ADAM They cut off their own toes and heels, respectively, to fit in the shoe. And nobody notices, but as they are on their way to the palace to be married to the prince, their blood, which falls on the snow, screams that they are impostors. Probably that can happen in the Perrault version because it’s a slipper of fur, not of glass. It was vair in French and then it was confused with verre.

BROOM That makes more sense, because a glass slipper would be unwearable.

ADAM And also, the blood would be quite visible.

BROOM So this movie seemed to take place in France. That’s a first for the series. They didn’t do much with it, but their chateau looked a little bit French.

ADAM And the names were French-y.

BROOM That’s right. Their last name is Tremaine. So, anyway, this is it; this is what Disney movies are going to be like from now on. The girl who dreams of a better life…

ADAM Who is saved from danger entirely by her own gentleness and prettiness.

BROOM Actually, I’m wrong; they’re not really going to be this way, are they. This is something that was dormant and they resurrected it for The Little Mermaid and Beauty and the Beast. And this in turn seemed to be an intentional reversion to the pre-war movies, an effort to make one “just like Snow White.”

ADAM Was “Cinderella” a cultural trope before this movie came out? I feel like this defines a whole half-century of retrograde ideas about gender.

BROOM Specify.

ADAM You know, the whole “Princess Syndrome.”

BROOM Well Snow White was a princess too, so maybe we should try to name the elements in Cinderella but not in Snow White that make Cinderella more “princess-y.”

ADAM Dresses!

BETH It is the dresses. And castles. I guess there are castles in Snow White too.

BROOM But that was a symbolic castle, at the end, whereas this was more materialistic. But this movie also made fun of that kind of materialism. I mean, Cinderella’s dress you’re supposed to enjoy sincerely, but King Teddy Roosevelt’s castle, with the enormous doors and enormous paintings, is sort of a joke. You’re not meant to lust for it. Really the only object of specific material desire in the movie is that dress.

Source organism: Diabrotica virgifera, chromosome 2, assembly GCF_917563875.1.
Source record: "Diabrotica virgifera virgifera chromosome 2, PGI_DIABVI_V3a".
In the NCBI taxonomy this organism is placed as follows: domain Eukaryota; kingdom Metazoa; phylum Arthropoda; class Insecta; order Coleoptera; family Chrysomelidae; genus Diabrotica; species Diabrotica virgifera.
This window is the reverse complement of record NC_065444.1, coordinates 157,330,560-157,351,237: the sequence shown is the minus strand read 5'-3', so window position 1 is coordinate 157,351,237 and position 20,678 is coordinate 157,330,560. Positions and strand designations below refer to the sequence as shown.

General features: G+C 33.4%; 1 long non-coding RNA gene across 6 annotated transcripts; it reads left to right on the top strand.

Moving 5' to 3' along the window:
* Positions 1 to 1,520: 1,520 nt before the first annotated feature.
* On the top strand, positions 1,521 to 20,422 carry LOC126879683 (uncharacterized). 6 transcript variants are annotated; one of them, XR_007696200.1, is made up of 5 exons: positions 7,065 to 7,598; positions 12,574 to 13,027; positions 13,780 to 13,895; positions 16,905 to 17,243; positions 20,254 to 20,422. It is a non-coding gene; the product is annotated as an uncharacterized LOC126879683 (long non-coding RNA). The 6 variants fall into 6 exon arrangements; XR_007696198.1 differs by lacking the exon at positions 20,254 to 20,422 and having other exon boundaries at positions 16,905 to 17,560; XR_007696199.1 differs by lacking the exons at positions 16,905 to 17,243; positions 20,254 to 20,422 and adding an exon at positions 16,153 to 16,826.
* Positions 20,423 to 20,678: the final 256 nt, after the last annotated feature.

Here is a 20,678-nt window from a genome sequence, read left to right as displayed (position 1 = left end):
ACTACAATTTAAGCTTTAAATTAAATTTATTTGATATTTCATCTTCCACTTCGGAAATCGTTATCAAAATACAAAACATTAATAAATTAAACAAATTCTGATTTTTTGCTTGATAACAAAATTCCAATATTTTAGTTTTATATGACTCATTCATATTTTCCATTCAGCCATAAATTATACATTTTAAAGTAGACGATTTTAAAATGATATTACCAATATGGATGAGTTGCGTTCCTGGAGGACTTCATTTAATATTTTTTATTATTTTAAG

ADAM And the tiara. I mean, let’s be clear: the whole outfit. And her hair. I just loved her hair; it’s like a confection.

BETH The first dress looks like a cake, and the second dress looks like a wedding cake.

ADAM I suppose the idea of talking to birds is new; but no, Snow White talks to birds, doesn’t she.

BROOM She talks to them but they’re not fully anthropomorphized; they don’t talk back to her.

ADAM They don’t assist her in her household chores.

BROOM Uh, yes they do, in the famous sequence, “Whistle While You Work.”

ADAM Oh, you’re right.

BETH They’re actually more effective at helping her than Cinderella’s friends.

BROOM I thought it was odd that the mice were characterized as idiots. They can talk but they don’t have fully-formed brains.

ADAM Well, the one in the red shirt could.

BROOM Jaq? Jar-Jar Mouse?

BETH He was smart. They just couldn’t pronounce things correctly.

BROOM “We is coming, Cinderelly!”

ADAM Cinderella also has a little bit more bitterness than Snow White ever has. She’s sarcastic towards the bells at the beginning. “Oh, you mean old thing! I hear you!”

BROOM Oh yeah – the same bells that at the end, I now see, ring for her wedding.

ADAM And she makes a sarcastic comment about the sisters’ music lesson. She’s a little bit tart. But when she says “the prince!” she gets this vacant look in her face, which is very disturbing.

BROOM But the prince isn’t really a focus of this movie. It’s not about wanting men at all. It’s about a better life. It’s about your dreams coming true. And your dreams might happen to feature a dress.

ADAM You’re right. It’s not really about being saved by a man, it’s being saved by money. And royalty.

BROOM It’s the basic Harry Potter dream: you’re nobody, but maybe in some secret way you’re the queen, and everyone will know it someday. She doesn’t actually put into words the idea that she wants everyone to know it. That’s the strange thing – she never really says “I wish I could rise above all this.”

BETH Well, what do you think she was dreaming about in the first scene? Probably the castle she could see from her window.

ADAM Or a boy.


BROOM She doesn’t know he’s the prince; she just has a really nice prom experience.

ADAM When was Ken released? Around the same time, right?

BETH The first Barbie was released in 1958, and I don’t think Ken came along for a little while after that.

ADAM Oh, I thought Barbie was released in the 40s.

BROOM So was this movie an influence on Barbie?

BETH I don’t think so. She looks a little like the first Barbie.

BROOM She’s not quite as sexed up as Barbie.

ADAM Barbie was based on some German sex toy.

BETH Well, that’s just how things started to look later in the 50s.

BROOM In my vague impression of Cinderella, I had imagined her to be more sexualized than she is. They really make it all about her face; her body is just something to hang a dress on.

ADAM Her body is slim, but not curvy.

BROOM And she doesn’t move in a particularly sensual way; she doesn’t sway at all – she skitters around like a mouse. Unlike Katrina Van Tassel from last time, when I said “Cinderella’s going to look like that” – but she was to be lusted after, whereas Cinderella is the protagonist. But, really, the protagonist is the cat. You spend more time watching the cat than watching Cinderella.